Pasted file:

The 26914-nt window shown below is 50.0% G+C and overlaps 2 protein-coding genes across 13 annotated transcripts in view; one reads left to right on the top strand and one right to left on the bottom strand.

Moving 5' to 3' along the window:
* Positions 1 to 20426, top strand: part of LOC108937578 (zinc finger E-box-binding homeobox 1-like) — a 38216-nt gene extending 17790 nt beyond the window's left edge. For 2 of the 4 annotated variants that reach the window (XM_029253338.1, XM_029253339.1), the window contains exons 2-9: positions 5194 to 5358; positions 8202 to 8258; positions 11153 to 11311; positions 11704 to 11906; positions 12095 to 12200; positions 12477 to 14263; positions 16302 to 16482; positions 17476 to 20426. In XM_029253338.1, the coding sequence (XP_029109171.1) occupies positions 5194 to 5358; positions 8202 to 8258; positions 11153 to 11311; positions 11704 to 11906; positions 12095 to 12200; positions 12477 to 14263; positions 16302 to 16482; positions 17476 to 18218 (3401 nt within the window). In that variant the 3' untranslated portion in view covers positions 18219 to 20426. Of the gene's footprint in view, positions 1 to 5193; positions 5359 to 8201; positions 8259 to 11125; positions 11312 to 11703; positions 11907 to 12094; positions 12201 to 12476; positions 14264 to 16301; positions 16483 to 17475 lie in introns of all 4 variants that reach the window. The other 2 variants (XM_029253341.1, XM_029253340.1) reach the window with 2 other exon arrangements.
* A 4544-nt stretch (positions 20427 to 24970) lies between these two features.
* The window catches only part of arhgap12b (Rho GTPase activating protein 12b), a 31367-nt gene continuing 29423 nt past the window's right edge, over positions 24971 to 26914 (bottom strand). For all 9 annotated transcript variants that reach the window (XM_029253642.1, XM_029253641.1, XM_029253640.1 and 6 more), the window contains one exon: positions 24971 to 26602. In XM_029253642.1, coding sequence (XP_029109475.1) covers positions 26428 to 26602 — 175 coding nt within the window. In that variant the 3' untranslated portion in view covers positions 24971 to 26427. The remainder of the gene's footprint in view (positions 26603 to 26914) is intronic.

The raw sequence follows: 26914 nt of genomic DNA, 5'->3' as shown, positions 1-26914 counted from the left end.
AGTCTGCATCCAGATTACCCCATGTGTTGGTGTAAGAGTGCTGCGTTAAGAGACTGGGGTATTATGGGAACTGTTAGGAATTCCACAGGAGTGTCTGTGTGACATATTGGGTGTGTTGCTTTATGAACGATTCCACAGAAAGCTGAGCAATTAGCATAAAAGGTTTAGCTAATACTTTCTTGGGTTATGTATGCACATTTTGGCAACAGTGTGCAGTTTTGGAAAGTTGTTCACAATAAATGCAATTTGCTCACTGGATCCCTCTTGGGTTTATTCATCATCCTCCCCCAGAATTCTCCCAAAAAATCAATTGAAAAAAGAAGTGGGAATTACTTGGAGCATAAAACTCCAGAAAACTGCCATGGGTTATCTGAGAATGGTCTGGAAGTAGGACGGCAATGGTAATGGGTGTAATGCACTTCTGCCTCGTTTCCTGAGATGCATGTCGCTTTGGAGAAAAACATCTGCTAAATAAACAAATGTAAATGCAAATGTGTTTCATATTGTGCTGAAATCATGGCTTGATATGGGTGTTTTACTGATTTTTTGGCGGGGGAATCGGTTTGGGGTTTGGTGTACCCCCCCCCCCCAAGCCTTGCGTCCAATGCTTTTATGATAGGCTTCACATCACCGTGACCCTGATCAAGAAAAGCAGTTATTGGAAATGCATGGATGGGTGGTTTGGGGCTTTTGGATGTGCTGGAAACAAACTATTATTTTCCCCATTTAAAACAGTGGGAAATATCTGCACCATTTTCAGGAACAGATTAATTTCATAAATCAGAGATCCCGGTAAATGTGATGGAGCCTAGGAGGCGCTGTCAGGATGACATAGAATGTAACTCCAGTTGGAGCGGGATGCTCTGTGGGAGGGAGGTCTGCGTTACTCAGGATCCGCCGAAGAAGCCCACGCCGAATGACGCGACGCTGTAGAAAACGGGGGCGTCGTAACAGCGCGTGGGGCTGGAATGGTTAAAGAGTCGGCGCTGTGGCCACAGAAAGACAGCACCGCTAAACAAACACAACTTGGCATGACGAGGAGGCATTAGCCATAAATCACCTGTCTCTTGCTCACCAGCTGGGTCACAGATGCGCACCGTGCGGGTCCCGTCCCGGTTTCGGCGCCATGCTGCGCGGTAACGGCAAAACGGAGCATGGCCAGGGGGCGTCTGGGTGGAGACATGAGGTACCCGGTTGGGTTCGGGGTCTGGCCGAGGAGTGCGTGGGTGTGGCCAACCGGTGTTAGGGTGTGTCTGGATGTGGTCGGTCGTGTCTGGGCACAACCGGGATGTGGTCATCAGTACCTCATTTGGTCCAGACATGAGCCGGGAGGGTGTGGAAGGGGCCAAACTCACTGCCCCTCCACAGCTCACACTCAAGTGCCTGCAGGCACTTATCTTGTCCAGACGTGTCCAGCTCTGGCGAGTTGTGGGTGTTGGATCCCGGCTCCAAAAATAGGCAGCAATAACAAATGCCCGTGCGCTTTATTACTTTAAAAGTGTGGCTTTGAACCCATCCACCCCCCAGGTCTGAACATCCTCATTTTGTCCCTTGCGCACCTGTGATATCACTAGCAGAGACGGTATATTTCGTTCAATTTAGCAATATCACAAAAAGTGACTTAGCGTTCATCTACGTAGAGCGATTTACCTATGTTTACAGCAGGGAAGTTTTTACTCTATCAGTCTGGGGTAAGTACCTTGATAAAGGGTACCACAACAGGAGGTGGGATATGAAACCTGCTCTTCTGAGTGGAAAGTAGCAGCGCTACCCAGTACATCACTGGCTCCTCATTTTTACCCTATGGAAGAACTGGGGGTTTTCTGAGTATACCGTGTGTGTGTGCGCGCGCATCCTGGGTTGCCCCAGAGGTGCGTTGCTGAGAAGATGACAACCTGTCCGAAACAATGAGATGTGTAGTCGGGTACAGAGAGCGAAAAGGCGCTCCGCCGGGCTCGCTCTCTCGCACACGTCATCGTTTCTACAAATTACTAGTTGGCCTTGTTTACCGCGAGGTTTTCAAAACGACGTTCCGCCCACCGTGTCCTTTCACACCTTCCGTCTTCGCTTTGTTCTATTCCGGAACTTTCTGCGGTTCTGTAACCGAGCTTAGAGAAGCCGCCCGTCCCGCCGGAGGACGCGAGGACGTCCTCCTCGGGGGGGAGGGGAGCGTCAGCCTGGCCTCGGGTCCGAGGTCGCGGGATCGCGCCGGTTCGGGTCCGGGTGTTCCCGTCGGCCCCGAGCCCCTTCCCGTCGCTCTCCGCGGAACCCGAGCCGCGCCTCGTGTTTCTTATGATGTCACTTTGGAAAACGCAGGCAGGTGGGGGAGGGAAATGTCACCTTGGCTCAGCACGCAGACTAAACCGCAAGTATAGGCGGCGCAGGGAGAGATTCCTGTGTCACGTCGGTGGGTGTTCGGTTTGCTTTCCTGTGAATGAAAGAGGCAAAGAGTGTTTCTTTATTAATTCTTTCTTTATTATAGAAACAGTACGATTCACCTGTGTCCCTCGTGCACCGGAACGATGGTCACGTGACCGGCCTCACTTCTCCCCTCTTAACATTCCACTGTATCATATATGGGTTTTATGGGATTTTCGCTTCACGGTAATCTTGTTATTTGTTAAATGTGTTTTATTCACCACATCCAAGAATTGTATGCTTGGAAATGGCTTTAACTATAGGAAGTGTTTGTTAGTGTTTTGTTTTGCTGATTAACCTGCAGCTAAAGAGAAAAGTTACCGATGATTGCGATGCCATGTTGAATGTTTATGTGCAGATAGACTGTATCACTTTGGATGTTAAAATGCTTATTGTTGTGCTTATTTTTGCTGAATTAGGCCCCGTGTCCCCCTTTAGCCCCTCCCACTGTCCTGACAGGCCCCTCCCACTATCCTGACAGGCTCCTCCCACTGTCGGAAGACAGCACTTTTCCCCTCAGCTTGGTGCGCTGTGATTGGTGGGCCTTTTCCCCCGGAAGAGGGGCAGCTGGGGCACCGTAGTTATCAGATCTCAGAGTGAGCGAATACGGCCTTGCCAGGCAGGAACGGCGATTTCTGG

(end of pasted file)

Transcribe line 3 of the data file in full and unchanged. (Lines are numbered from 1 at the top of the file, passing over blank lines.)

* Positions 1 to 20426, top strand: part of LOC108937578 (zinc finger E-box-binding homeobox 1-like) — a 38216-nt gene extending 17790 nt beyond the window's left edge. For 2 of the 4 annotated variants that reach the window (XM_029253338.1, XM_029253339.1), the window contains exons 2-9: positions 5194 to 5358; positions 8202 to 8258; positions 11153 to 11311; positions 11704 to 11906; positions 12095 to 12200; positions 12477 to 14263; positions 16302 to 16482; positions 17476 to 20426. In XM_029253338.1, the coding sequence (XP_029109171.1) occupies positions 5194 to 5358; positions 8202 to 8258; positions 11153 to 11311; positions 11704 to 11906; positions 12095 to 12200; positions 12477 to 14263; positions 16302 to 16482; positions 17476 to 18218 (3401 nt within the window). In that variant the 3' untranslated portion in view covers positions 18219 to 20426. Of the gene's footprint in view, positions 1 to 5193; positions 5359 to 8201; positions 8259 to 11125; positions 11312 to 11703; positions 11907 to 12094; positions 12201 to 12476; positions 14264 to 16301; positions 16483 to 17475 lie in introns of all 4 variants that reach the window. The other 2 variants (XM_029253341.1, XM_029253340.1) reach the window with 2 other exon arrangements.